• Posted on May, at 21,

    Meet Joel Nelson, president and CEO of longtime senior housing owner and operator LCS. Nelson took the helm of Des Moines, Iowa-based LCS in January 2018, following a long tenure under former CEO Ed Kenny, who now serves as chairman of LCS’s board of directors.

    Spotlight on Technology

    What type of technology do you think can actually enhance the resident experience?

    I think telehealth has a lot of opportunity to extend lives.

    Is LCS doing anything with it right now?

    We’re doing a fair amount. We’re partners with US CareNet. We actually sold a piece of our home health business to the company so that we can leverage their scale and their technologies. I do think the wellness piece is going to change based on the technology. There are pilots out there every day on robotics doing different things in our senior living communities. If you look at our workforce, we’re going to need help. Again, I think it’s just the balance of keeping the human element and efficiency.

    Nelson, who began his career in hospital administration, has been with the company for more than 30 years and has most recently held positions as chief operating officer and chief development officer. As the chief executive of LCS, Nelson oversees six business lines: management, development, real estate, purchasing, insurance and home health, spanning core operations of more than 100 communities across independent living, assisted living, memory care and CCRCs.

    We sat down with Nelson to hear about how he sees the company shifting under his direction, where opportunities lie ahead for experienced operators like LCS and why vision is the key to all good leadership.

    Senior Housing News: Tell me about how you got into senior living.

    Joel Nelson: I was always on the path for hospital administration on the acute-care side and I was doing an internship at the local hospital with the trauma center. I met LCS’s head of HR at a meeting and she started describing senior living to me.

    The way she described it back in 1985 was: “Joel, it’s so engaging. Go see one of our communities. We have people doing all kinds of things, it’s active and you should learn more about our company.” I took it to heart and did a little research and started interviewing with LCS and never looked back. I left the hospital just short of one year and have been with LCS ever since I started in 1986.

    What was your first role?

    I started as an administrator-in-training (AIT). True to form with a lot of our company, [former CEO] Ed Kenny was an AIT, our EVP and head of life plan communities. Rick Exline was an AIT. That’s just the way many of us have grown up through the company.

    Did you ever think you’d be running the company?

    Not in 1986. I wasn’t sure I was going to be running anything in 1986. You just reset your goals every few years, and that’s a great thing about LCS. In my career of 32 years I’ve had new opportunities every two, three, four or five years. It probably wasn’t until I moved back to Des Moines in the late 90s that I started being mature enough to think that I might want to prepare run the company someday.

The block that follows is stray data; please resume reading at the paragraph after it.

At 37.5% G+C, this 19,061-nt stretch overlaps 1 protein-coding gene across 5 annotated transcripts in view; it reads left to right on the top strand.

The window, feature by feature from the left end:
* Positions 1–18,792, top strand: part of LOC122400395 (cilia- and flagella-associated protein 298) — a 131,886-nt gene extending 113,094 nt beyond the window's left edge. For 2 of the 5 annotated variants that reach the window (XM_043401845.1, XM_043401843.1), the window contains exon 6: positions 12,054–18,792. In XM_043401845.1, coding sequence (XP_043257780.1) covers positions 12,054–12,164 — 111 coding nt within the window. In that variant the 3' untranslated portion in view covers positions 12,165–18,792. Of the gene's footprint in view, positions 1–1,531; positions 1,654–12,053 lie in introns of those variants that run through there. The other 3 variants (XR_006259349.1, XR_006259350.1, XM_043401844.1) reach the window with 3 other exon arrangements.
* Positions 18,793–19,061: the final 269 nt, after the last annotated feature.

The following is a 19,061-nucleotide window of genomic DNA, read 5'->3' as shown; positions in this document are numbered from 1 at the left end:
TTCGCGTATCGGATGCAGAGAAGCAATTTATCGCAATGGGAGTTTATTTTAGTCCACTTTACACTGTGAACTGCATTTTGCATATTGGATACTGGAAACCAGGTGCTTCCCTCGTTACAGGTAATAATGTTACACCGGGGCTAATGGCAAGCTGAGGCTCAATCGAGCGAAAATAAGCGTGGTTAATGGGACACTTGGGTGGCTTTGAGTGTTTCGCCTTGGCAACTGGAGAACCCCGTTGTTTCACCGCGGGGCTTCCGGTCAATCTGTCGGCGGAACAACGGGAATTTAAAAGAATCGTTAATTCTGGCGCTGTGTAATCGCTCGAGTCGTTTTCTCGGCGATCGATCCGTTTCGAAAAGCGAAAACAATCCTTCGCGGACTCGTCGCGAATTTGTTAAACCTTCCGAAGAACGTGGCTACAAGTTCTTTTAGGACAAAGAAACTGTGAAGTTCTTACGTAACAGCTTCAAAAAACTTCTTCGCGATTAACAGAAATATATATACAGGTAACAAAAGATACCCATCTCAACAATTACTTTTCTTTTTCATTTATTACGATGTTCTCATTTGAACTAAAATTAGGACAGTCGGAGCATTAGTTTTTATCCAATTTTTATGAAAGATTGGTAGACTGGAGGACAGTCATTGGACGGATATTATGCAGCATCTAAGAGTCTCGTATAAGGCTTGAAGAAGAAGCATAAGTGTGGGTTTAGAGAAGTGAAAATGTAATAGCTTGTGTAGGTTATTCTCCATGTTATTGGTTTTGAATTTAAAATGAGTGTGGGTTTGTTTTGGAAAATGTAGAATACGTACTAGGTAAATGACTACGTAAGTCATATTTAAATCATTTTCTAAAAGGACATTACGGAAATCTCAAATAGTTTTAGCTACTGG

Do you remember your first day at LCS?

    It was at Friendship Village South County. My first day I went to a resident council meeting.

    What did you learn?

    I remember the resident, her name was Ruth Allen, who was the resident board member. Ruth pulled me aside and told me the way life rolled at Friendship Village.

    What did she say?

    Ruth was a teacher and she volunteered immediately that she would review all of my resident communications. So she was my resident editor whenever I did memos or communications with the residents.

    Was she tough on you?

    I think generationally the way we speak and write is different. But yes, she was very helpful. There were two local communities, and we would alternate locations for the board meetings. And my job for the board meeting as an AIT was always to make sure that Ruth got to the board meeting when it was across the city at the other community. I had a little sports car and I remember getting her. Here I had this 80-year-old lady in my little Mazda RX-7 and off we’d go. She was a wonderful woman.

    I don’t know your whole story yet, but if there’s a common theme at LCS, it seems to be that there are many LCS “lifers.” Is that fair?

    Yes, and I think that’s very fair for me. As we’ve evolved as a company, what’s really changed our organization over the last 10 to 15 years is a decision under Ed Kenny’s leadership to bring in external capital investors. Today we have a board of managers with five LCS employees and two external board members. I think just having that external perspective has challenged us to go down some paths that maybe we wouldn’t have in the past. On my leadership team, I have what I consider two lifers and three who are becoming lifers because they’ve all been with LCS now ten-plus years.

    You took over for Ed Kenny on January 1. How are things going to change under your leadership?